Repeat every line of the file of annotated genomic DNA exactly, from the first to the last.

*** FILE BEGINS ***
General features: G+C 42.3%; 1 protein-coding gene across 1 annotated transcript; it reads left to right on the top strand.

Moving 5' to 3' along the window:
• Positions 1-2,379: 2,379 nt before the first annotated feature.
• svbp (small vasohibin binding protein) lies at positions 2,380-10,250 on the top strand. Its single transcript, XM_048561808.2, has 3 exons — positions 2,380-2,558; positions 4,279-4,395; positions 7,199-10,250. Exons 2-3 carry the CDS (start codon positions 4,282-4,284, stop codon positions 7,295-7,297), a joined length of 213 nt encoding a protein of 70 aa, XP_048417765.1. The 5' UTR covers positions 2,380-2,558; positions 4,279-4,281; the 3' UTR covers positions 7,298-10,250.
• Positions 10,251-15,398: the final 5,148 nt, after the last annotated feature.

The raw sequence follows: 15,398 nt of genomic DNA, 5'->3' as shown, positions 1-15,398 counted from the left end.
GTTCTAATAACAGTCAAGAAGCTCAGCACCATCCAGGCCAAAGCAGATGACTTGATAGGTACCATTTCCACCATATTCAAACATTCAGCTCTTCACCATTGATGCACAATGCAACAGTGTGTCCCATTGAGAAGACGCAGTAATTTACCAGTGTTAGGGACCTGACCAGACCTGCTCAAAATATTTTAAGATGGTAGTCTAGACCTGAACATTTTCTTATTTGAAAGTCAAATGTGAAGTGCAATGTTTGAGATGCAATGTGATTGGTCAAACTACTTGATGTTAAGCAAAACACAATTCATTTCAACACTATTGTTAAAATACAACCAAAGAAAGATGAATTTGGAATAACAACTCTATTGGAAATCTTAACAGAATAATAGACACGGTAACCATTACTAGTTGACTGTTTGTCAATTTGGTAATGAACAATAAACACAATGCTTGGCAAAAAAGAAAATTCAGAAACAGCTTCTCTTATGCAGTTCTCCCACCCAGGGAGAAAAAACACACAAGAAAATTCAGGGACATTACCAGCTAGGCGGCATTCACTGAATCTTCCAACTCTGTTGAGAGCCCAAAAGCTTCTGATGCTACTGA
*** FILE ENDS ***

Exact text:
General features: G+C 42.3%; 1 protein-coding gene across 1 annotated transcript; it reads left to right on the top strand.

Moving 5' to 3' along the window:
• Positions 1-2,379: 2,379 nt before the first annotated feature.
• svbp (small vasohibin binding protein) lies at positions 2,380-10,250 on the top strand. Its single transcript, XM_048561808.2, has 3 exons — positions 2,380-2,558; positions 4,279-4,395; positions 7,199-10,250. Exons 2-3 carry the CDS (start codon positions 4,282-4,284, stop codon positions 7,295-7,297), a joined length of 213 nt encoding a protein of 70 aa, XP_048417765.1. The 5' UTR covers positions 2,380-2,558; positions 4,279-4,281; the 3' UTR covers positions 7,298-10,250.
• Positions 10,251-15,398: the final 5,148 nt, after the last annotated feature.

The raw sequence follows: 15,398 nt of genomic DNA, 5'->3' as shown, positions 1-15,398 counted from the left end.
GTTCTAATAACAGTCAAGAAGCTCAGCACCATCCAGGCCAAAGCAGATGACTTGATAGGTACCATTTCCACCATATTCAAACATTCAGCTCTTCACCATTGATGCACAATGCAACAGTGTGTCCCATTGAGAAGACGCAGTAATTTACCAGTGTTAGGGACCTGACCAGACCTGCTCAAAATATTTTAAGATGGTAGTCTAGACCTGAACATTTTCTTATTTGAAAGTCAAATGTGAAGTGCAATGTTTGAGATGCAATGTGATTGGTCAAACTACTTGATGTTAAGCAAAACACAATTCATTTCAACACTATTGTTAAAATACAACCAAAGAAAGATGAATTTGGAATAACAACTCTATTGGAAATCTTAACAGAATAATAGACACGGTAACCATTACTAGTTGACTGTTTGTCAATTTGGTAATGAACAATAAACACAATGCTTGGCAAAAAAGAAAATTCAGAAACAGCTTCTCTTATGCAGTTCTCCCACCCAGGGAGAAAAAACACACAAGAAAATTCAGGGACATTACCAGCTAGGCGGCATTCACTGAATCTTCCAACTCTGTTGAGAGCCCAAAAGCTTCTGATGCTACTGA